Vladyslav Heraskevych, a skeleton athlete from Ukraine, will not face repercussions after he challenged the International Olympic Committee’s rule against political demonstrations Friday in Beijing when he pulled out a small sign reading, “No War In Ukraine” after his run, the IOC told Forbes Friday.
Ukrainian skeleton racer Vladyslav Heraskevych pictured during a news conference in the media hub of … [+] the Olivets TV Center, Kyiv, capital of Ukraine.
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After finishing a run, Heraskevych, 23, unfurled a small sign with the colors of the Ukrainian flag with the anti-war message to show to the cameras stationed at the end of the frozen track, according to the Associated Press.
The move sparked speculation he could face discipline from the IOC for a potential violation of the Olympic Charter’s Rule 50, which forbids athletes from making demonstrations or spreading political, religious or racial “propaganda” at Olympic sites.
However, the IOC has characterized the sign as a “general call for peace” after speaking with Heraskevych, a representative told Forbes in a statement Friday, adding that the “matter is closed.”
“It’s my position. Like any normal people, I don’t want war,” Heraskevych told reporters, according to AP. “I want peace in my country, and I want peace in the world. It’s my position, so I fight for that. I fight for peace.”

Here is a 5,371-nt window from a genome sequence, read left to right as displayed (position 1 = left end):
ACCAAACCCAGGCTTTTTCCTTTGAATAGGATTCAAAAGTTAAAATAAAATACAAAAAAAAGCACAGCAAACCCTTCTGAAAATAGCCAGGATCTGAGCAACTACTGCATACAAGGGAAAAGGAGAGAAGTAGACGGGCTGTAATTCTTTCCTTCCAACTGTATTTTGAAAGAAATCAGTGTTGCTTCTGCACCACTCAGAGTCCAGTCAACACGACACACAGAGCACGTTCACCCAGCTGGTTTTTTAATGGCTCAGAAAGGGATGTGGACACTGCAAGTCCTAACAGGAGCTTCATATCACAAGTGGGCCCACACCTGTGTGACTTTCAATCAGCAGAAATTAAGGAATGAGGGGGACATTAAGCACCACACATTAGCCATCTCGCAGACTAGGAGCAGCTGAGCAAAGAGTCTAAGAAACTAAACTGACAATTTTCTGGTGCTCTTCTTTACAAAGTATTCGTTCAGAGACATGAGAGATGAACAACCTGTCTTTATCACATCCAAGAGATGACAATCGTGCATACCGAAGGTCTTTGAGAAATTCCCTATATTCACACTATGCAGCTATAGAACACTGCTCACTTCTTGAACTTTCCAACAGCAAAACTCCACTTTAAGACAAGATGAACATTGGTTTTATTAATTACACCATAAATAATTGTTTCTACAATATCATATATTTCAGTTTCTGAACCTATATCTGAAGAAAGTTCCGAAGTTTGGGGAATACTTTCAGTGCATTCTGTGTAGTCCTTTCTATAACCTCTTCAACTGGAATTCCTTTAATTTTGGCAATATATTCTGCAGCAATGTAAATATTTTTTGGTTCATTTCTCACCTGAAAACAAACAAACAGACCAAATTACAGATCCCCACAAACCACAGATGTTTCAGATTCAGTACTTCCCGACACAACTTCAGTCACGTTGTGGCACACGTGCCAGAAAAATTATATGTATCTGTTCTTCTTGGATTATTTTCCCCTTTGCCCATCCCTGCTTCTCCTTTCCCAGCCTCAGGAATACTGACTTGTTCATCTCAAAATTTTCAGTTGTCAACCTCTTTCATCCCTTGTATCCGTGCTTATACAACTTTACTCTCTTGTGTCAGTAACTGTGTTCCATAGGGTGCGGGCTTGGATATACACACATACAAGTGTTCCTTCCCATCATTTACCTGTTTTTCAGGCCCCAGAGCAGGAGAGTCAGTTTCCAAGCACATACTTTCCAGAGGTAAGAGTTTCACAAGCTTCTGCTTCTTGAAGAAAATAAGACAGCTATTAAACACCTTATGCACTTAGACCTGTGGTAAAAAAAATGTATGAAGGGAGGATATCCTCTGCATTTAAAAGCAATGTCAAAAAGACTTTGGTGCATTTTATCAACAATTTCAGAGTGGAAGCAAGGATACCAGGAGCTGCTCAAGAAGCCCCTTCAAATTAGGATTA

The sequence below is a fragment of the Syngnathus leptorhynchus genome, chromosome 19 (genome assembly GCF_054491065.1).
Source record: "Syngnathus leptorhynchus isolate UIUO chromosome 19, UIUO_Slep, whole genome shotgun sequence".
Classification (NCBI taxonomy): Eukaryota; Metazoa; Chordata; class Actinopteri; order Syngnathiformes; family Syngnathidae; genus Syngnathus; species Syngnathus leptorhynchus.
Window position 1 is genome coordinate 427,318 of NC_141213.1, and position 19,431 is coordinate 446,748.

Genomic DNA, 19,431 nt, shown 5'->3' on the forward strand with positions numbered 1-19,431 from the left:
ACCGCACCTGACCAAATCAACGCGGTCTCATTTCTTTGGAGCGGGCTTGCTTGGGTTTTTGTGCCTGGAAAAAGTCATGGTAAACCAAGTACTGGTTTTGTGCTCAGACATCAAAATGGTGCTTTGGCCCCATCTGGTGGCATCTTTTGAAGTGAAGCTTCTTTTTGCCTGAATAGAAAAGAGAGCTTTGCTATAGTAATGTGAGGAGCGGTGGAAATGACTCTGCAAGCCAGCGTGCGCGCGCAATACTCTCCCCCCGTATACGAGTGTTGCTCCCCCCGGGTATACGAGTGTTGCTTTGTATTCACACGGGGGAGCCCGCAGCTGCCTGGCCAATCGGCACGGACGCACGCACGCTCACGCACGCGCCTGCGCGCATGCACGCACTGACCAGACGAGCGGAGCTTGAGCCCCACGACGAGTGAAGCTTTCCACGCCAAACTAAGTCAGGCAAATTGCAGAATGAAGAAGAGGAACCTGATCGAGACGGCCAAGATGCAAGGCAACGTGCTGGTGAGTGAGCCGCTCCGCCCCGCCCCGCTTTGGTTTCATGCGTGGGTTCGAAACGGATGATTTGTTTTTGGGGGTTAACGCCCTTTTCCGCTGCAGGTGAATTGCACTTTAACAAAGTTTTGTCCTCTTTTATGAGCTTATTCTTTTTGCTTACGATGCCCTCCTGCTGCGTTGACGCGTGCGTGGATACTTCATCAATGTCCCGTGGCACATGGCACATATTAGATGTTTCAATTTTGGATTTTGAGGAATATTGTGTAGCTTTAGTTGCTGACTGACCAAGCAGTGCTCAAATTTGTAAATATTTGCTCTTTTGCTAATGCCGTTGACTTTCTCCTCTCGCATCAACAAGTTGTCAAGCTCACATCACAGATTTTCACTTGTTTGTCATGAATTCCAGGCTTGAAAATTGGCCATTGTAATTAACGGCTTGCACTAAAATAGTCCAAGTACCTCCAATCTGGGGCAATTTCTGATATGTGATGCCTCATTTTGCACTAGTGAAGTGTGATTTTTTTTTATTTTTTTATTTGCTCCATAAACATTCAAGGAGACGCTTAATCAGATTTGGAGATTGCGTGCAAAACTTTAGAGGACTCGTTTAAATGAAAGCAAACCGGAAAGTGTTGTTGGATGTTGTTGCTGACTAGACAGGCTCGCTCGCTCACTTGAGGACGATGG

Heraskevych’s stunt marks the first major political statement during the Beijing Games. Before the Tokyo Games last year, the IOC softened its policies to permit athletes to take part in some protests before the beginning of the Games, while continuing to prohibit protests and demonstrations during competition, according to the Beijing Games’ guidelines. The IOC guidelines do not outline specific punishments for violating Rule 50, and each case is evaluated individually based on factors including the “degree of disruption” and if another athlete complained about the event. Tension between Russia and Ukraine and their allies is high as more than 100,000 Russian troops remain stationed on the border between the two countries, sparking fears of an invasion, though the Kremlin denies any such plans.
Olympian displays sign calling for ‘No War in Ukraine’ (AP)